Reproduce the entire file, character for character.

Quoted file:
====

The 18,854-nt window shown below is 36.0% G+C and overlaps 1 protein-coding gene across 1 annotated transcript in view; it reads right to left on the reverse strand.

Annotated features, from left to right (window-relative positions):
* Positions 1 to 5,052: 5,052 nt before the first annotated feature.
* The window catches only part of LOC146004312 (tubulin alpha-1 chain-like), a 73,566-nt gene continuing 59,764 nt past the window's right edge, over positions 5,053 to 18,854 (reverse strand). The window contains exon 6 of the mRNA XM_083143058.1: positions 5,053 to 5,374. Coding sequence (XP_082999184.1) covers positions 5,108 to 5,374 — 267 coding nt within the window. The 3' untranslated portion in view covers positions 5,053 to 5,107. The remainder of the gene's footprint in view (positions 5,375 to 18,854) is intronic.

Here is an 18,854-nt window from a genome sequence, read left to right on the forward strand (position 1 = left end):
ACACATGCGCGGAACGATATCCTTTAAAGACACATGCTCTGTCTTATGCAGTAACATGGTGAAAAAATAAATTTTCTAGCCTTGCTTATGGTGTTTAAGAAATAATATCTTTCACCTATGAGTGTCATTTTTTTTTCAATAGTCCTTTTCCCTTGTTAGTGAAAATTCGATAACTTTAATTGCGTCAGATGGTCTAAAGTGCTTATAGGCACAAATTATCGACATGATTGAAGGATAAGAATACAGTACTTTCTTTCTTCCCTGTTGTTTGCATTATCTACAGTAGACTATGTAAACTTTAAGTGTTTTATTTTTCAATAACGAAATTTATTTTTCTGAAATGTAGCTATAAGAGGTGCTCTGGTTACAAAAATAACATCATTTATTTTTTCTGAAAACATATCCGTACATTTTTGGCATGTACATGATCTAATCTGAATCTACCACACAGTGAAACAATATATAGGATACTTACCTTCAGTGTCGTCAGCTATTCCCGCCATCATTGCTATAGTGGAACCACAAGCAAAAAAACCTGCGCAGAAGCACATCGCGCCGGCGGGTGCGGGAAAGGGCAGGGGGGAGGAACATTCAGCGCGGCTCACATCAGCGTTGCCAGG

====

The 18,854-nt window shown below is 36.0% G+C and overlaps 1 protein-coding gene across 1 annotated transcript in view; it reads right to left on the reverse strand.

Annotated features, from left to right (window-relative positions):
* Positions 1 to 5,052: 5,052 nt before the first annotated feature.
* The window catches only part of LOC146004312 (tubulin alpha-1 chain-like), a 73,566-nt gene continuing 59,764 nt past the window's right edge, over positions 5,053 to 18,854 (reverse strand). The window contains exon 6 of the mRNA XM_083143058.1: positions 5,053 to 5,374. Coding sequence (XP_082999184.1) covers positions 5,108 to 5,374 — 267 coding nt within the window. The 3' untranslated portion in view covers positions 5,053 to 5,107. The remainder of the gene's footprint in view (positions 5,375 to 18,854) is intronic.

Here is an 18,854-nt window from a genome sequence, read left to right on the forward strand (position 1 = left end):
ACACATGCGCGGAACGATATCCTTTAAAGACACATGCTCTGTCTTATGCAGTAACATGGTGAAAAAATAAATTTTCTAGCCTTGCTTATGGTGTTTAAGAAATAATATCTTTCACCTATGAGTGTCATTTTTTTTTCAATAGTCCTTTTCCCTTGTTAGTGAAAATTCGATAACTTTAATTGCGTCAGATGGTCTAAAGTGCTTATAGGCACAAATTATCGACATGATTGAAGGATAAGAATACAGTACTTTCTTTCTTCCCTGTTGTTTGCATTATCTACAGTAGACTATGTAAACTTTAAGTGTTTTATTTTTCAATAACGAAATTTATTTTTCTGAAATGTAGCTATAAGAGGTGCTCTGGTTACAAAAATAACATCATTTATTTTTTCTGAAAACATATCCGTACATTTTTGGCATGTACATGATCTAATCTGAATCTACCACACAGTGAAACAATATATAGGATACTTACCTTCAGTGTCGTCAGCTATTCCCGCCATCATTGCTATAGTGGAACCACAAGCAAAAAAACCTGCGCAGAAGCACATCGCGCCGGCGGGTGCGGGAAAGGGCAGGGGGGAGGAACATTCAGCGCGGCTCACATCAGCGTTGCCAGG